I’m no art critic so this blog won’t tell you how and why, nor even what. My only intention is to share with you, anonymous reader, my sense of joyful fulfillment at being in all those rooms with all those drawings. Many of them were displayed in the middle of the room so we could see what he drew on both sides. He often did that. The sheer volume, and the sheer range of subjects, and the way he often revisited the same figure or movement or scene in a second, or even third drawing—all of it “tasted like more,” as my grandma used to say.
His famous technique of finishing one detail or section of the form while leaving other parts sketched-in, suggested, was suddenly very real to me. His passion for the human form, mostly male, his profound piety and devotion to Christ and Mary, his incredible mastery of all art forms (from drawing human forms to architectural details to full-on architectural designs, and the thing he most valued, sculpture). And his passion for writing (sonnets, for example)—all this was all there in front of me, made manifest di sua mano.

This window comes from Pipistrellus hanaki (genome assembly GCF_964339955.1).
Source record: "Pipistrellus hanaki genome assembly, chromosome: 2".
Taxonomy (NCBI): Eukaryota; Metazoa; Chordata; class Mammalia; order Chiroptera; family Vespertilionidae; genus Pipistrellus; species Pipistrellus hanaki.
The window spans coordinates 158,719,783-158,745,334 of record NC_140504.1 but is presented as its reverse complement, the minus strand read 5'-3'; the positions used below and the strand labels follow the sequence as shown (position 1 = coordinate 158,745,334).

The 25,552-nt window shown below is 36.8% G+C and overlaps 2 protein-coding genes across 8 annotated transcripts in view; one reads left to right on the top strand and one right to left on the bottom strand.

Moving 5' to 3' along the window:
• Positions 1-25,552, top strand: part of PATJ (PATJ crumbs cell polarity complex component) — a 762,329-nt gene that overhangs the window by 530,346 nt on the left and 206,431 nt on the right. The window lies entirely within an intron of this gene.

On one sheet, in among the others, he had sketched some architectural details, “revealing the artist’s process of vivifying inert forms”*. (Yes, he did that. Somehow.) Below that, he had, for his own amusement, lightly drawn a screaming man, in profile. At the top of the page, unrelated to the rest, a few lines in his glorious script, jotted down straight out of his mind, ever active, curious, creative. A dialogue about death, between (obviously) Day and Night.
I stared at this for a very long time. I fell in love all over again with this human who walked the earth 500 years ago. Very much a human, but divine nonetheless, as only humans can be, of course. Divinely inspired to create, change the world, express his vision, recreate reality itself. Like other great artists, his impulse to create and make was never about me or us or anyone who bathes her or his soul in the things created. It was an imperative. Sure, he took commissions and did jobs for people who paid. A man’s gotta eat. But, commission or not, it was clear that these drawings were done by him, for him. Because.
*credit to whatever Met employee wrote the text for this exhibit